A skydiving business in limbo since January over a lease dispute with Pitt Meadows Regional Airport has reached a settlement and is back in operation.
Pacific Skydivers Ltd. kicked off its season on the weekend with 15 tandem jumps.
“It’s great that we are open again,” said operations manager Shane McKechnie, who’ll be at the helm of the drop zone while owner Ian Flanagan takes a back seat.
“I’m hoping to give the place a new lease on life.”
Faced with a 2,500 per cent increase in its license fee, Pacific Skydivers was ready to pack up in January and leave the airport, where it has operated from for more than 25 years.
Flanagan had been fighting the increase in the fee, from $2,800 annually to more than $60,000, for the past year and was unable to reach an agreement with airport management.
The airport is operated by a private, non-profit society, the board for which is appointed by the municipalities of Maple Ridge and Pitt Meadows.
The mayors sit on the board as non-voting directors, but rejected Pacific Skydivers requests to intervene in the dispute because they considered it a “tenant-landlord” issue.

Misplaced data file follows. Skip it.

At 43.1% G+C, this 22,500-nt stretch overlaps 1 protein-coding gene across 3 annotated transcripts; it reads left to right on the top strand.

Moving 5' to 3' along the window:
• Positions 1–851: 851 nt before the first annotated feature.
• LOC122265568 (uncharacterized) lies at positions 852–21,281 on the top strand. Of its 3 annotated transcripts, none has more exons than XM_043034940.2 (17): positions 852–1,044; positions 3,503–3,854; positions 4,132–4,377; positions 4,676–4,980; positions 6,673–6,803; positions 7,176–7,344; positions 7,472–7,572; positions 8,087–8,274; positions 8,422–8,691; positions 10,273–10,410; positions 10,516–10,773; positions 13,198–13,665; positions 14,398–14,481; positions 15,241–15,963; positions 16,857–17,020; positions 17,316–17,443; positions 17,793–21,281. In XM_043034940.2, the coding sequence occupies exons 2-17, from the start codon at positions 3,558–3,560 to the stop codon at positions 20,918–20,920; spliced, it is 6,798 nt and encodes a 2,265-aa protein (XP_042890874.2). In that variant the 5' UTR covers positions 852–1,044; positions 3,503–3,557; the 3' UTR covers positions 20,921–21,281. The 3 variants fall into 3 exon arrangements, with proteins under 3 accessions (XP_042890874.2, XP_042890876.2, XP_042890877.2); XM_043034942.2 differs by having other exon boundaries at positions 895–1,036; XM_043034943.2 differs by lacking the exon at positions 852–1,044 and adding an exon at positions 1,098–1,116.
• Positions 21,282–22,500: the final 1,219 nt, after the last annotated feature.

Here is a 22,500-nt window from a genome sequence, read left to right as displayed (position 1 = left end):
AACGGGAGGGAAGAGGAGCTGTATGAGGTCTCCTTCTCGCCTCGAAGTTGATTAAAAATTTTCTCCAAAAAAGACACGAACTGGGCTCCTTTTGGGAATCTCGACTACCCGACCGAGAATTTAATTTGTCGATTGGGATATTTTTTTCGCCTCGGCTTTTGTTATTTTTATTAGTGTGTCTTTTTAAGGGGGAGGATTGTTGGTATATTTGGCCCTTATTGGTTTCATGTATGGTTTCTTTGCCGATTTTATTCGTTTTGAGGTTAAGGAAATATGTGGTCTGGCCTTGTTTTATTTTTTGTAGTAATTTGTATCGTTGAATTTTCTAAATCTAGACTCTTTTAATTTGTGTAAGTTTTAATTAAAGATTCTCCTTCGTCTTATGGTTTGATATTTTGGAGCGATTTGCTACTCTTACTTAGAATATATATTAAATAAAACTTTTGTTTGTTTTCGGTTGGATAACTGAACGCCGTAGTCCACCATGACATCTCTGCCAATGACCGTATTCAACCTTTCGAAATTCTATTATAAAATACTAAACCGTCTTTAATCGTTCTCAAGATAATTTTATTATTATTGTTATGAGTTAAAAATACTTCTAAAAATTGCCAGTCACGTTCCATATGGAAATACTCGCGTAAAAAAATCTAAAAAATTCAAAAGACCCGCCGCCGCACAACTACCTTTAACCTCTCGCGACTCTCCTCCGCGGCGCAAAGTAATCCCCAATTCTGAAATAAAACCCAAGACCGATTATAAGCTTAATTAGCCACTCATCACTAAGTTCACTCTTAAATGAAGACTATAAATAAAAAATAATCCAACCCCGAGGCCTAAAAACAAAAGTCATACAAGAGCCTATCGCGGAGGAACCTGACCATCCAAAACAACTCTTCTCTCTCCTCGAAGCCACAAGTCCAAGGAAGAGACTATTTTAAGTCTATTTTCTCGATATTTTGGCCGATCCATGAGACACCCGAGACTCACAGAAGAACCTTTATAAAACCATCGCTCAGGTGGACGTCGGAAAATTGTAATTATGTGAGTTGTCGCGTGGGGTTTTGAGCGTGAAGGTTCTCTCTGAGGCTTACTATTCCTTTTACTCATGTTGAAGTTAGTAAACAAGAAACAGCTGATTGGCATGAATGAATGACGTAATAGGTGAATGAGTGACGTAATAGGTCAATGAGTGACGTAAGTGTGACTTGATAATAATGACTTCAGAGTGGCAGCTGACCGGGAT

McKechnie stepped in after the dispute came to a head in the new year and says he’s now negotiated a license fee for a smaller landing zone for skydivers.
The smaller strip means the drop zone will be offering rookies tandem jumps for now and only seasoned skydivers will allowed to be jump solo.
McKechnie is relieved to see Pacific Skydivers in operation again.
“The business was successful, but I want to pump it up even more,” he said.
The airport notes the rate Flanagan was previously charged was a throwback to previous deals struck with Transport Canada, when it ran the airport.
However, those fees did not reflect the true value of the land the skydiving business is leasing from the airport.
When airport manager Glenn Ralph took charge of operations a few years ago, he noticed the discrepancy in leasing rates and gave Pacific Skydivers two years to deal with the increase.
Ralph is also glad to see the skydivers back in operation.
“We weren’t trying to get rid of the skydivers,” said Ralph.
“I can’t have one business on the property that was using the land for nothing, while everyone else is paying. That wouldn’t work for any business.”